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[349] take unto themselves the wings of the wind. The tidings found me serving a tour of guard duty on the entrenched line at Harrison's farm, east of Norfolk; but an eager petition to the colonel brought release, and long before dawn a trio of excited boys had reached Pig's Point and hired a boat with two stalwart oarsmen to convey them to an advantageous point of view. What hours of overwrought expectancy those were, while, with beating hearts and straining eyes, we waited for the onslaught of the marine monster upon her predestined victims! They seemed interminable. And yet the picture spread before our eyes was fair enough to fill the interval with interest. The fair expanse of sparkling water was barely ruffled by the morning breeze, and off to the north the Federal shipping lay at anchor, with the red embankments of Newport News and the gray battlements of Fortress Monroe and the Rip-Raps as background. The tall masts of the Congress and Cumberland stood out against the sky in bold relief, each cord of the complex rigging distinct in tracery, and the tiny bunting at their peaks dipping lazily at each undulation of the swinging hulls. Off Hampton bar there rose a forest of masts and smokestacks, among which the lofty spars of the Minnesota, the St. Lawrence and the Roanoke loomed grandly heavenward, while their great black sides dwarfed into insignificance the transports and smaller craft which lay around and about them. The scene was beautiful in its mere suggestion of repose; but off to the left, behind Day's Point, a thin line of smoke behind the trees hinted at elements of disturbance biding their time to brew a storm upon those peaceful waters, for there, like bloodhounds in leash, with beaks already turned towards their prey, with engines like angry hearts impatiently panting for the fray, were the lean racers of Tucker's squadron, on the lookout for the signal gun.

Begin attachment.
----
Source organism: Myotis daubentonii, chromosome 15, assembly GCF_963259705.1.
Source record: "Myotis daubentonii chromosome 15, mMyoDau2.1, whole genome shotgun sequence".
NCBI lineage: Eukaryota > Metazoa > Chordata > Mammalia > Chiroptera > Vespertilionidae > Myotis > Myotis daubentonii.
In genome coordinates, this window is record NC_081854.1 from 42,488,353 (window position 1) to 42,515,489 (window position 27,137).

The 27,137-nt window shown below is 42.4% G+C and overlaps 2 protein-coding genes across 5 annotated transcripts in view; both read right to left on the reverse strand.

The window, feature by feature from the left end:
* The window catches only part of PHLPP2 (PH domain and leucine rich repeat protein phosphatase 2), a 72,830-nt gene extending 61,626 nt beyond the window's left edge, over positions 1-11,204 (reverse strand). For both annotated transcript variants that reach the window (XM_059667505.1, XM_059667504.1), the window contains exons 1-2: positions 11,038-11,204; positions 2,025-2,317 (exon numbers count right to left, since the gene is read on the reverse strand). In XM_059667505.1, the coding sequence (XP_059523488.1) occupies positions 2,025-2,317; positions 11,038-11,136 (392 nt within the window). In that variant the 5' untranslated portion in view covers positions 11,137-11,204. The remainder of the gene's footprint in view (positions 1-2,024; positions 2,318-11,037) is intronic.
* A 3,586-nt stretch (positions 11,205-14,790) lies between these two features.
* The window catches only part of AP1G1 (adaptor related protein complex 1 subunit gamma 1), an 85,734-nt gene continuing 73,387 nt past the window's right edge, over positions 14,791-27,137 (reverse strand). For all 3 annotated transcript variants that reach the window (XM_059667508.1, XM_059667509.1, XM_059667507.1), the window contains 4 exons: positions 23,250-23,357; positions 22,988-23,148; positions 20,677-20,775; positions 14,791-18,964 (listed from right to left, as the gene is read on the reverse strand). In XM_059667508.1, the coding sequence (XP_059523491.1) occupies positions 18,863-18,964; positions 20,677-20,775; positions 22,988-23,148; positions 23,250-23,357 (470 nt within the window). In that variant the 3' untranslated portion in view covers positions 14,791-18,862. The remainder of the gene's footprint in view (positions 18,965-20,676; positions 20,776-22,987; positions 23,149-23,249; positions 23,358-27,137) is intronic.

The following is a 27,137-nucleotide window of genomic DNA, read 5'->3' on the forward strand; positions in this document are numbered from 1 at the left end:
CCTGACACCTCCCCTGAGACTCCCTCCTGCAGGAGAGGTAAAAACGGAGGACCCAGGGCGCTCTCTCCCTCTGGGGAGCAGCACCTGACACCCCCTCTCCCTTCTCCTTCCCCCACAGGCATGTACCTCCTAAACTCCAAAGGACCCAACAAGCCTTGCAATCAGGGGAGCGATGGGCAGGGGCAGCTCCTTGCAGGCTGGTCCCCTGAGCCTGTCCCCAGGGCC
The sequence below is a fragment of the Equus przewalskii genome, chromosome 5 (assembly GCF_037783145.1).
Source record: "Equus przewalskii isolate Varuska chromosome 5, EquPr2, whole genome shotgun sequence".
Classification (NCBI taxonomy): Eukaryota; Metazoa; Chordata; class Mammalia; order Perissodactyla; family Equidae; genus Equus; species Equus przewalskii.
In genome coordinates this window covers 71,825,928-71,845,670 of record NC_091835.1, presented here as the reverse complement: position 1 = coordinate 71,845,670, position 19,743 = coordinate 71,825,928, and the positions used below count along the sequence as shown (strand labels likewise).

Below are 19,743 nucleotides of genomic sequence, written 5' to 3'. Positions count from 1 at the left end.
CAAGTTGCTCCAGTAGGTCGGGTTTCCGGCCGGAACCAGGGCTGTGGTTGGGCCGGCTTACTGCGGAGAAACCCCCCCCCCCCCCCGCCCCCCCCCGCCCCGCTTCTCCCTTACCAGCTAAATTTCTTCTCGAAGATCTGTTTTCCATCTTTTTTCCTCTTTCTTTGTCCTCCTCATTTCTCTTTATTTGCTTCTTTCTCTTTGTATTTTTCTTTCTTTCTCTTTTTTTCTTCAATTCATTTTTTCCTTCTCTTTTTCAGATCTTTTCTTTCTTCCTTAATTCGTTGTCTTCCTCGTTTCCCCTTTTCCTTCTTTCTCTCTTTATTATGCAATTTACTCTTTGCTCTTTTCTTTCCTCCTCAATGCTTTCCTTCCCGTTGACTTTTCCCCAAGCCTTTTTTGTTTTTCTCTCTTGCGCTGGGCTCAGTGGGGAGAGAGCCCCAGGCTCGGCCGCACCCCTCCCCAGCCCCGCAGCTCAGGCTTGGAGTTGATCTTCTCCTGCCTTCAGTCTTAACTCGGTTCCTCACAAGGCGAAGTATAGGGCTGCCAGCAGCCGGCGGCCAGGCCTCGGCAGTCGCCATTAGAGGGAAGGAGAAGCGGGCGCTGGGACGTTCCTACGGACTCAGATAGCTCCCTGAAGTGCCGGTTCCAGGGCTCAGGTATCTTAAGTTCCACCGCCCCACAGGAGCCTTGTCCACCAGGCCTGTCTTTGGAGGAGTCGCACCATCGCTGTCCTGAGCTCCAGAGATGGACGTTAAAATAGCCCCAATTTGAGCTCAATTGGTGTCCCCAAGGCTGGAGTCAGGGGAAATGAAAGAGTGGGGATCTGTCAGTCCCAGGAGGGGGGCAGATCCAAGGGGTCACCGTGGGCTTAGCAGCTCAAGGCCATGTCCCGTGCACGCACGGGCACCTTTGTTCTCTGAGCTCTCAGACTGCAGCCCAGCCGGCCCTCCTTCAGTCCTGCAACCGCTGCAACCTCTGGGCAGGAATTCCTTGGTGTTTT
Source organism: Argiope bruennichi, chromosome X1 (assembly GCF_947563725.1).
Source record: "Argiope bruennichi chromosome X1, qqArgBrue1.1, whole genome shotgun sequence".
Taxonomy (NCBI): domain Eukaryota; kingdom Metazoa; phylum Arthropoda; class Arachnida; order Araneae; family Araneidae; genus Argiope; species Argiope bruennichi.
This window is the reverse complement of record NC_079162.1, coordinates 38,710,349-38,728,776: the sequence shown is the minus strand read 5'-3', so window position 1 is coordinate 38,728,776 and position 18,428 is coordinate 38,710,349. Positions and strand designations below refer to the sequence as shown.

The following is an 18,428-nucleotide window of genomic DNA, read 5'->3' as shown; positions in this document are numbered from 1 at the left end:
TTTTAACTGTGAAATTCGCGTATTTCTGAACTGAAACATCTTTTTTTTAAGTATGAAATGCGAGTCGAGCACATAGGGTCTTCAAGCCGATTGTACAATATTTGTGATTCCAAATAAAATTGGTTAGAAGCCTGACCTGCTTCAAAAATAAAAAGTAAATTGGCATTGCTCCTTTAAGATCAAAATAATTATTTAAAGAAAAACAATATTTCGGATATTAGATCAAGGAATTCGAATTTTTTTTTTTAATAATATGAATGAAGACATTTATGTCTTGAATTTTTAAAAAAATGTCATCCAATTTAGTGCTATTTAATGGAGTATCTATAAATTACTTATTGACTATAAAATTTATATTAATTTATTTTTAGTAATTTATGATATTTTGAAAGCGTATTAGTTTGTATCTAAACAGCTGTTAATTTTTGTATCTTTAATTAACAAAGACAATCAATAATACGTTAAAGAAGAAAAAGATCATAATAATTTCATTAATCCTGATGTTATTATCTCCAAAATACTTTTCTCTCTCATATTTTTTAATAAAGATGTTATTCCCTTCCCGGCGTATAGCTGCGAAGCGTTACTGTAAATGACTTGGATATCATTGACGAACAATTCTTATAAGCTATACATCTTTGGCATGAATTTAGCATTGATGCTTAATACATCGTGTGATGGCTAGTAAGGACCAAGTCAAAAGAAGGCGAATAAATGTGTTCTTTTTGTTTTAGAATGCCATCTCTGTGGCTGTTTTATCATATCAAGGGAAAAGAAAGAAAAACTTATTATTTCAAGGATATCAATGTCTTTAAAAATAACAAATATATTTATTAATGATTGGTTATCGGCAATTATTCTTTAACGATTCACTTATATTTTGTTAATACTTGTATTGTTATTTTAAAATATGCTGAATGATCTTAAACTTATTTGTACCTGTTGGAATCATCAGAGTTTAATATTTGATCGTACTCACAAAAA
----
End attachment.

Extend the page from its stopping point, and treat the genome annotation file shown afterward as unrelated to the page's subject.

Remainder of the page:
As time wore on all apprehension lest the enemy might have received notice of the impending attack, was dispelled by the continuing absence of stir on board their ships and within their lines on shore. Every movement on the former was plainly discernible through our field glasses, boats swinging alongside, or passing to and from the beach, while the sailors' ‘wash’ floated in the ropes of the vessels, and the men lounged idly about the decks. On the plains behind the bluff at Newport News drills were in progresss among the troops, and we could follow with distinctness the exercises of a battery of artillery going through the mimicry of war. It must have been about high noon when symptoms of alarm first made themselves manifest on board the ships lying nearest to our

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